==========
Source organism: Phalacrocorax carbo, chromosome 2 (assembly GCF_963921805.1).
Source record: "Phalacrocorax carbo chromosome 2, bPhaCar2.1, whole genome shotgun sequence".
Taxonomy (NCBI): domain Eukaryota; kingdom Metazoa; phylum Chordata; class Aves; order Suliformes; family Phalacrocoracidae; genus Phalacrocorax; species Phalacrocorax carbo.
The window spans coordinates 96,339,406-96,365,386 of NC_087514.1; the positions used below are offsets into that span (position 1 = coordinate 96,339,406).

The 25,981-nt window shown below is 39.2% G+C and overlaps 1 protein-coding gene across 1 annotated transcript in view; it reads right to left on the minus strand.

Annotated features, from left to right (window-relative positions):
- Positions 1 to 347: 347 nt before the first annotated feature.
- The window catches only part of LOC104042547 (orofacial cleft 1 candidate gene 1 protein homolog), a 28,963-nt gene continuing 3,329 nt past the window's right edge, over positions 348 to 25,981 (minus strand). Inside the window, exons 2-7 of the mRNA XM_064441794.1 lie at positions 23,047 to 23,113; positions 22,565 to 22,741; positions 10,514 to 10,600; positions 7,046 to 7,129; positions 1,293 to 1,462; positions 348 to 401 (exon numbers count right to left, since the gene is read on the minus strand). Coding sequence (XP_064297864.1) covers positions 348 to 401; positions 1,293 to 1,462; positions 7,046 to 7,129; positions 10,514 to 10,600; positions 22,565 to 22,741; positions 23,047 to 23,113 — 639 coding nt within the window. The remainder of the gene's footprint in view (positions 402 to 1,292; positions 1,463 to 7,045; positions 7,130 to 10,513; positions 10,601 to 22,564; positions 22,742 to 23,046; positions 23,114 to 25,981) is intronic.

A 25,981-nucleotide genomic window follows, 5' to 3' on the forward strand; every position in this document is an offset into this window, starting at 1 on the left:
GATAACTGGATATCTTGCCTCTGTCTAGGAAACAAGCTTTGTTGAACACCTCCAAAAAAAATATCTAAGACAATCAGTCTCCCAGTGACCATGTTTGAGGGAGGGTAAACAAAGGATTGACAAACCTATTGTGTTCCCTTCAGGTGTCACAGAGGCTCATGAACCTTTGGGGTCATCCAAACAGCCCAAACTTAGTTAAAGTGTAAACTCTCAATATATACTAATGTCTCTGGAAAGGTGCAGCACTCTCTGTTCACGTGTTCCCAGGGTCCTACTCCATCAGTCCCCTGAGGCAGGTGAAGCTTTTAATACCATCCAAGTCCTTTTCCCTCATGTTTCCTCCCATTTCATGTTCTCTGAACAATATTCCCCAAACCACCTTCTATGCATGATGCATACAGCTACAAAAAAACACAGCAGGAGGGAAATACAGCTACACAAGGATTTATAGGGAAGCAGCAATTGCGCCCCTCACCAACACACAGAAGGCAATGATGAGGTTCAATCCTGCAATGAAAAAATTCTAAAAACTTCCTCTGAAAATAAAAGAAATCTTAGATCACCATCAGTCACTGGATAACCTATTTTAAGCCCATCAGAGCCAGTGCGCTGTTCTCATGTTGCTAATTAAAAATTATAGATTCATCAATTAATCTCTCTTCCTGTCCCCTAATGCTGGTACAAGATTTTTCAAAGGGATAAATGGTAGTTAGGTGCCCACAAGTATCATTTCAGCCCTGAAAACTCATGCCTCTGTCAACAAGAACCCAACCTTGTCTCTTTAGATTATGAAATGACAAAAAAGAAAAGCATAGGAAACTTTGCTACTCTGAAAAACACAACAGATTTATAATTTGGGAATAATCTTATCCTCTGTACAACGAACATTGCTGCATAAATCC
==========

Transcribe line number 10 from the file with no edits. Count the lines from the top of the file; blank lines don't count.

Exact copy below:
GATAACTGGATATCTTGCCTCTGTCTAGGAAACAAGCTTTGTTGAACACCTCCAAAAAAAATATCTAAGACAATCAGTCTCCCAGTGACCATGTTTGAGGGAGGGTAAACAAAGGATTGACAAACCTATTGTGTTCCCTTCAGGTGTCACAGAGGCTCATGAACCTTTGGGGTCATCCAAACAGCCCAAACTTAGTTAAAGTGTAAACTCTCAATATATACTAATGTCTCTGGAAAGGTGCAGCACTCTCTGTTCACGTGTTCCCAGGGTCCTACTCCATCAGTCCCCTGAGGCAGGTGAAGCTTTTAATACCATCCAAGTCCTTTTCCCTCATGTTTCCTCCCATTTCATGTTCTCTGAACAATATTCCCCAAACCACCTTCTATGCATGATGCATACAGCTACAAAAAAACACAGCAGGAGGGAAATACAGCTACACAAGGATTTATAGGGAAGCAGCAATTGCGCCCCTCACCAACACACAGAAGGCAATGATGAGGTTCAATCCTGCAATGAAAAAATTCTAAAAACTTCCTCTGAAAATAAAAGAAATCTTAGATCACCATCAGTCACTGGATAACCTATTTTAAGCCCATCAGAGCCAGTGCGCTGTTCTCATGTTGCTAATTAAAAATTATAGATTCATCAATTAATCTCTCTTCCTGTCCCCTAATGCTGGTACAAGATTTTTCAAAGGGATAAATGGTAGTTAGGTGCCCACAAGTATCATTTCAGCCCTGAAAACTCATGCCTCTGTCAACAAGAACCCAACCTTGTCTCTTTAGATTATGAAATGACAAAAAAGAAAAGCATAGGAAACTTTGCTACTCTGAAAAACACAACAGATTTATAATTTGGGAATAATCTTATCCTCTGTACAACGAACATTGCTGCATAAATCC